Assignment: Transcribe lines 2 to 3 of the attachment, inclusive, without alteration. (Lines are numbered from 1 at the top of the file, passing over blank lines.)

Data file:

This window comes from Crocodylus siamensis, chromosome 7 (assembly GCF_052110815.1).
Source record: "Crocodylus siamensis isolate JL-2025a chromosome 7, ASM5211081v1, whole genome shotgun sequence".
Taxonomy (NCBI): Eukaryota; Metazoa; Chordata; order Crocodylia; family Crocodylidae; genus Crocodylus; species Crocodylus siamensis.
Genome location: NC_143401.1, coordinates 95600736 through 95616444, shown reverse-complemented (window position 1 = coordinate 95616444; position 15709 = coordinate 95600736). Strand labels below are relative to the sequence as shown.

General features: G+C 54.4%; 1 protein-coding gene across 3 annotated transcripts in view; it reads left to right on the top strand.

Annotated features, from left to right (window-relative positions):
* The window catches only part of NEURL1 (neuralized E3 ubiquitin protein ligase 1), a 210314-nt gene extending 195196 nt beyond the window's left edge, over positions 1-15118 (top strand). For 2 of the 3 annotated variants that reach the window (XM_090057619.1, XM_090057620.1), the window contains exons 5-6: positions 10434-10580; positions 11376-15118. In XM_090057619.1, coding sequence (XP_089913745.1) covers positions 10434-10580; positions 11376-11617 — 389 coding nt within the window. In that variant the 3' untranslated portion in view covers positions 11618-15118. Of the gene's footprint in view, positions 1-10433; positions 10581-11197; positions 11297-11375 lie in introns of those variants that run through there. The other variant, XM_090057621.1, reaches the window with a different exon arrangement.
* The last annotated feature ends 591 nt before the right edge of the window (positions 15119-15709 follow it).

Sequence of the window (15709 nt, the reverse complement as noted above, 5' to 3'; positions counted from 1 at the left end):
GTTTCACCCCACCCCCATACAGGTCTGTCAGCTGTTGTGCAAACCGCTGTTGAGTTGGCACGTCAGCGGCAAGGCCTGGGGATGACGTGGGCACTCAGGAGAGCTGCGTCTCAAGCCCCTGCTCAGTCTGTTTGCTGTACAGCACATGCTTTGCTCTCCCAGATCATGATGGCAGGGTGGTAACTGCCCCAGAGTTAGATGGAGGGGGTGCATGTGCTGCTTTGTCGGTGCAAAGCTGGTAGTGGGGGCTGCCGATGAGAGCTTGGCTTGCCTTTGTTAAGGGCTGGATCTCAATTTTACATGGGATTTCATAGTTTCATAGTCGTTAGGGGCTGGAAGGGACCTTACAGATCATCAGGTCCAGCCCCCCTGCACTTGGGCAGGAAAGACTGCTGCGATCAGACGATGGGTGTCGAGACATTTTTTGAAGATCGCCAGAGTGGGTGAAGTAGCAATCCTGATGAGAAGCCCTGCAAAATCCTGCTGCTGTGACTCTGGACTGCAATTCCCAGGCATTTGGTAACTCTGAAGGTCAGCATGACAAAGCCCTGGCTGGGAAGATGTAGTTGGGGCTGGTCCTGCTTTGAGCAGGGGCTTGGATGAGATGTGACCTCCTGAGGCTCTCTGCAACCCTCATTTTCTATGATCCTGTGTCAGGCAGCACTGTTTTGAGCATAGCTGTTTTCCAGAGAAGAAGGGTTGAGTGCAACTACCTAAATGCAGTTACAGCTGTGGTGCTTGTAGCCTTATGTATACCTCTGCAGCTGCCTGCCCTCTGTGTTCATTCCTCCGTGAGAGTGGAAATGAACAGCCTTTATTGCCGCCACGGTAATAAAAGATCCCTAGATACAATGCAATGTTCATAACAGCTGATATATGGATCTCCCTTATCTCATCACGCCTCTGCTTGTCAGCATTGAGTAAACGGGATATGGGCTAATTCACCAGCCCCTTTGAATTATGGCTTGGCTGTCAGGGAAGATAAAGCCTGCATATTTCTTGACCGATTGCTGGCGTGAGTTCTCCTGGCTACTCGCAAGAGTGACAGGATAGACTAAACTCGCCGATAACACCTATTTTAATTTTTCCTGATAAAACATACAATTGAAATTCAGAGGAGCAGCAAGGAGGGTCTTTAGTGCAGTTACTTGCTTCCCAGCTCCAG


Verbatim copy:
Source record: "Crocodylus siamensis isolate JL-2025a chromosome 7, ASM5211081v1, whole genome shotgun sequence".
Taxonomy (NCBI): Eukaryota; Metazoa; Chordata; order Crocodylia; family Crocodylidae; genus Crocodylus; species Crocodylus siamensis.